Tell me about a time when you've dealt with hiring manager push back..

So what do you do in this situation. Being in HR as a recruiter I've seen a handful of managers simply push back on every policy that's been presented. Whether it was strictly recruiting related, or more towards a general HR policy. A more specific situation would be when my company introduced Behavioral Interviewing as our standard interview methodology. Quite a few managers pushed back on me when training them on the strategy. When a manager has done the same thing for a long time, it's tough to change their way of thinking and show them that you are simply trying to make them better.

Once we got them to open up to the idea of behavioral interviewing, it was then they started to see how it may be an effective tool. It wasn't until a few rounds of interviews went by and successful candidates were picked quicker that managers really felt it was a solid practice.

So, tell me about a time when you've dealt with push back. How did you overcome it?
Thanks!

-Rich

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We deal with it ALL of the time. Daily! It's part of the game. People generally don't like change. Hiring managers are people. They too don't like change when wearing their hiring manager hat. You deal with it. Behavioral or compentency based interviewing typically garners better hires because you are digging deeper. If they can't get that and don't want to change, none of us can force a hiring manager to do what we request of them, until the turnover gets so bad that either their job is in jeopardy or they cry uncle and buck up to best practice hiring processes.

I've been at this a long time. Push back is part of the game. Once you establish crediblity with a hiring manger and you have successes with them the push back usually stops and they worship the ground you walk on. Well some of the time!

Are you new in your role? That might be why you have push back, or the hiring manager is new to the company and of course, they always know more than you do because recruiting is "so easy"........right!
Hey Peter, that's great feed back. I wanted to just open it up to the table to see if people could give specific situations, and what methods they used to over come it.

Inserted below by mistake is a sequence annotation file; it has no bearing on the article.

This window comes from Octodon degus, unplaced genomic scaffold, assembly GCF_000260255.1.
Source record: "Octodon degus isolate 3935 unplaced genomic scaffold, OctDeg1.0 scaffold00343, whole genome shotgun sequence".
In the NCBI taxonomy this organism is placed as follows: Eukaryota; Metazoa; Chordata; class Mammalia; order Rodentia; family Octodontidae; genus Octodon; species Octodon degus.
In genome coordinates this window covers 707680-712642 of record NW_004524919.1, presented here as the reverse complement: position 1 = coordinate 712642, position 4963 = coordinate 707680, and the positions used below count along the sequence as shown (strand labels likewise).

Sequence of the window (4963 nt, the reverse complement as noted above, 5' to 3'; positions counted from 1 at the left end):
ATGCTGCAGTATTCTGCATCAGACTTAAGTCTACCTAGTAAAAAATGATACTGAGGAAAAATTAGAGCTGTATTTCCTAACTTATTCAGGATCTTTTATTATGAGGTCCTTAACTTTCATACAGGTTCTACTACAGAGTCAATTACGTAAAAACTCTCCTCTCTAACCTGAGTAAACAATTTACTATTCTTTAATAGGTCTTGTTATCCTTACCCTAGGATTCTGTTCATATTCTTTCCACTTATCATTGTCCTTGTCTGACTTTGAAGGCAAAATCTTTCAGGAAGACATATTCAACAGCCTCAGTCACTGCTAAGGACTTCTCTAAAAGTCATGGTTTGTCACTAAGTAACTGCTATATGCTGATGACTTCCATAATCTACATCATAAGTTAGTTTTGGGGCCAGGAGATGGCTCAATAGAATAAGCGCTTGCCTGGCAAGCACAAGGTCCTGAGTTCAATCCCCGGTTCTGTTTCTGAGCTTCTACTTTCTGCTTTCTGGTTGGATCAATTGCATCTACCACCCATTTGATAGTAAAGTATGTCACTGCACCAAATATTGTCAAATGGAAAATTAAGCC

I think you are spot on. Credibility is the name of the game. Once you show the hiring manager a trick or two they haven't seen, they tend to follow you wherever you go. I worked 2 years on the staffing agency side in the IT world, and then spent 2 years at Primavera Systems as a corporate recruiter in HR. Primavera was acquired by Oracle which then resulted in my entire HR team being let go.

I'm currently just running my blog site to help out job seekers. It's www.cornonthejob.com if you want to check it out.

And i love your sarcasm at the end. Everyone thinks recruiting is a piece of cake. What they don't realize is there are usually a lot of mouths that need to be fed that cake!

Peter Ceccarelli said:
We deal with it ALL of the time. Daily! It's part of the game. People generally don't like change. Hiring managers are people. They too don't like change when wearing their hiring manager hat. You deal with it. Behavioral or compentency based interviewing typically garners better hires because you are digging deeper. If they can't get that and don't want to change, none of us can force a hiring manager to do what we request of them, until the turnover gets so bad that either their job is in jeopardy or they cry uncle and buck up to best practice hiring processes.

I've been at this a long time. Push back is part of the game. Once you establish crediblity with a hiring manger and you have successes with them the push back usually stops and they worship the ground you walk on. Well some of the time!

Are you new in your role? That might be why you have push back, or the hiring manager is new to the company and of course, they always know more than you do because recruiting is "so easy"........right!
I successfully dealt with push back, especially from from 'left brain' types eg accountants, IT, lawyers, engineers etc, by producing books, research papers or research-based articles to prove my point re behavioural intervewing. Using a third-party expert helps the policy you are implementing to be viewed as one that is best-practice rather than 'HR just complicating things'

I have found interviewing and candidate assessment articles from Dr Wendell Williams (available for free on www.ere.net) to be especially well-written, logical, credible and accessible for hiring managers when they want to understand why they should change their existing interview habits. Of course, having a directive from the CEO or COO never hurts!

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